Statin therapy in an elderly man with ACS

November 5, 2008
Cardiology Review® Online, September 2007, Volume 24, Issue 9

A 72-year-old man presented to the emergency department with a 3-hour history of recurrent ischemic chest pain at rest. His presenting electrocardiogram showed 1 mm of ST-segment depression across leads V1-V4. He was hemodynamically stable on examination and was treated with low-molecular weight heparin, aspirin, beta blockers, clopidogrel (Plavix), and intravenous nitroglycerin (Minitran, Nitro-Bid, Nitro-Dur). The cardiac troponin I levels were elevated, at 4 μg/L, confirming a diagnosis of non—ST-segment elevation myocardial infarction. Coronary angiography was performed the next day, which showed an isolated proximal left anterior descending artery stenosis and was treated with a drug-eluting stent.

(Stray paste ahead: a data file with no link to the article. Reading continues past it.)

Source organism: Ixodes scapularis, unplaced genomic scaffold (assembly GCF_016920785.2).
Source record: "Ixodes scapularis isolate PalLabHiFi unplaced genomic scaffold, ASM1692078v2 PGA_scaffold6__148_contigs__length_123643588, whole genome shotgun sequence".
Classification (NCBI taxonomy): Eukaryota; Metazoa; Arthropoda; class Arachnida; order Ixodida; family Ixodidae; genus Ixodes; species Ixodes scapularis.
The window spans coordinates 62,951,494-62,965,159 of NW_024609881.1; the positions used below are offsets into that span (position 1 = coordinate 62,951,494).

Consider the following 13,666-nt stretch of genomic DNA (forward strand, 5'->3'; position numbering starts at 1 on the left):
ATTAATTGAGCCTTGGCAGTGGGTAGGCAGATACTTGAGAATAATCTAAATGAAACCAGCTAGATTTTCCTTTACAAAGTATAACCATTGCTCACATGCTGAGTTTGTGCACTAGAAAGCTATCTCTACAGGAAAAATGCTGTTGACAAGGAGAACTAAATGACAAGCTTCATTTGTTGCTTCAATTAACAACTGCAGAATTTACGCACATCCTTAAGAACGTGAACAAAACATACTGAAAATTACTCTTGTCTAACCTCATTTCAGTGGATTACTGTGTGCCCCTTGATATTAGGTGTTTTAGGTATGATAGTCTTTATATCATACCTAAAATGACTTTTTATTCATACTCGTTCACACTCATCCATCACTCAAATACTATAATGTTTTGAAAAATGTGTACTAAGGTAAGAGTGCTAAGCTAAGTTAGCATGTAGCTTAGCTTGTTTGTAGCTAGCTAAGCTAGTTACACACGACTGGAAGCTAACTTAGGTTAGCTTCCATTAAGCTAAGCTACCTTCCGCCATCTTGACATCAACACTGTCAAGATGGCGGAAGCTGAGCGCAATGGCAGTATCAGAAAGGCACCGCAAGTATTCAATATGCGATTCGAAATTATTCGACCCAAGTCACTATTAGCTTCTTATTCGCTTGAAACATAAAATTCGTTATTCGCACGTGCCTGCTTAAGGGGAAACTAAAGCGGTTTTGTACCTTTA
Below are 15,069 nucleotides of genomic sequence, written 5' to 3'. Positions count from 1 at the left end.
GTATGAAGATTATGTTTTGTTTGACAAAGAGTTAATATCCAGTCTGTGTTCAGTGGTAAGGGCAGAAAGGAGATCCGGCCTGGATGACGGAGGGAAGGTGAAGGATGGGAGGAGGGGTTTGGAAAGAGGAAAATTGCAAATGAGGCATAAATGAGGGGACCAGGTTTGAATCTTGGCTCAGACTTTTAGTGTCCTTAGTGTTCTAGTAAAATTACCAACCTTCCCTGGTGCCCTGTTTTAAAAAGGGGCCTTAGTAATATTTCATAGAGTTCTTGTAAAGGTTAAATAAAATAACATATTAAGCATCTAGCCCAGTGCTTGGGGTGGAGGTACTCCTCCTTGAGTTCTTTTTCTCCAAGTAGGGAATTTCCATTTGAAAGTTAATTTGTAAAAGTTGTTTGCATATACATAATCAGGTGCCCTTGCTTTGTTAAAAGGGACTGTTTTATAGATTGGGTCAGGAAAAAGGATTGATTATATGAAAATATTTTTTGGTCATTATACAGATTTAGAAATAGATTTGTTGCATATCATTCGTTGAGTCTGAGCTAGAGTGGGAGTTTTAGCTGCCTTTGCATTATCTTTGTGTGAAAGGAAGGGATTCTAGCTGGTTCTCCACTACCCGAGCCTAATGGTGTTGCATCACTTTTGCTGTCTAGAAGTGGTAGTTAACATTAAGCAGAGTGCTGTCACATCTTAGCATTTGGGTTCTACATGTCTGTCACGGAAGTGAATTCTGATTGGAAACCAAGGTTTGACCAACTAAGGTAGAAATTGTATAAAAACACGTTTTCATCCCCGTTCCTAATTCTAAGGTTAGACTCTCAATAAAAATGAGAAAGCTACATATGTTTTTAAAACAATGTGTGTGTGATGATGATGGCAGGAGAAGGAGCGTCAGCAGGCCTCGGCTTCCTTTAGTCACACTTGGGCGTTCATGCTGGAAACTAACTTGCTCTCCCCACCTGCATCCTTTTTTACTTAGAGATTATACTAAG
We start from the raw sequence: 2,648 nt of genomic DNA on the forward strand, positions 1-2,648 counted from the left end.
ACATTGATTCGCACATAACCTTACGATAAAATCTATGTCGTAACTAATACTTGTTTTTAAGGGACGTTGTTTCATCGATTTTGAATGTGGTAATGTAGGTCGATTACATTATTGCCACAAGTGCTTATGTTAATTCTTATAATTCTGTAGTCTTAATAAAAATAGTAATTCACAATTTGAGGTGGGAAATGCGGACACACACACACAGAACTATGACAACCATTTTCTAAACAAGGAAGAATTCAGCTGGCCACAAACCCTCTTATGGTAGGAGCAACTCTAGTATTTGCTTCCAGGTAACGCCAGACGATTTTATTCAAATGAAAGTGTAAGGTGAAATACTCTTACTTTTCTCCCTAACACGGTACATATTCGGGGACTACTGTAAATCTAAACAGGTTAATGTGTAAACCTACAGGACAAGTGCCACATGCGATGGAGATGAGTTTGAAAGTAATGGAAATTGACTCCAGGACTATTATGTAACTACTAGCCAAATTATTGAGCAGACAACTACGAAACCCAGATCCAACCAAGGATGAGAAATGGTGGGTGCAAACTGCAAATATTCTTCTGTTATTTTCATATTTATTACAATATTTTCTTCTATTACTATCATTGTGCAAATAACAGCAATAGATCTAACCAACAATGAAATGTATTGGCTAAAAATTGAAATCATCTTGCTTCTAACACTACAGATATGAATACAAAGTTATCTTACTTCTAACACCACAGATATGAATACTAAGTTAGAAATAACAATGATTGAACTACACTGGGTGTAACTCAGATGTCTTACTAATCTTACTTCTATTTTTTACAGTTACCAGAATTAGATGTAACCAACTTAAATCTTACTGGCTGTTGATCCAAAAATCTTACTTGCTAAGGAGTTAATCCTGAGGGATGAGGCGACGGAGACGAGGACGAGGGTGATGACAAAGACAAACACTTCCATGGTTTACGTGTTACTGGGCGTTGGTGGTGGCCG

This patient's risk factors for coronary disease included modest obesity with a body mass index of 31 kg/m2; hypertension, which had been controlled with angiotensin-converting enzyme (ACE) inhibitors and a thiazide diuretic for 10 years; and a history of smoking. His low-density lipoprotein (LDL) cholesterol level on admission was 132 mg/dL and his high-density lipoprotein (HDL) cholesterol was 45 mg/dL. His recovery was normal, and he was discharged receiving an ACE inhibitor, a beta blocker, aspirin, clopidogrel, and high-dose atorvastatin therapy, as well a program of diet and exercise. One month after discharge, he was free from symptoms, and his systolic blood pressure was controlled at 128 mm Hg. His LDL cholesterol level had decreased to 64 mg/dL, and his HDL cholesterol level had increased marginally, to 47 mg/dL. Results of his treadmill test were negative. He had not lost any weight and was encouraged to comply with a program of reduced caloric intake and exercise as well as to continue taking his medication long term.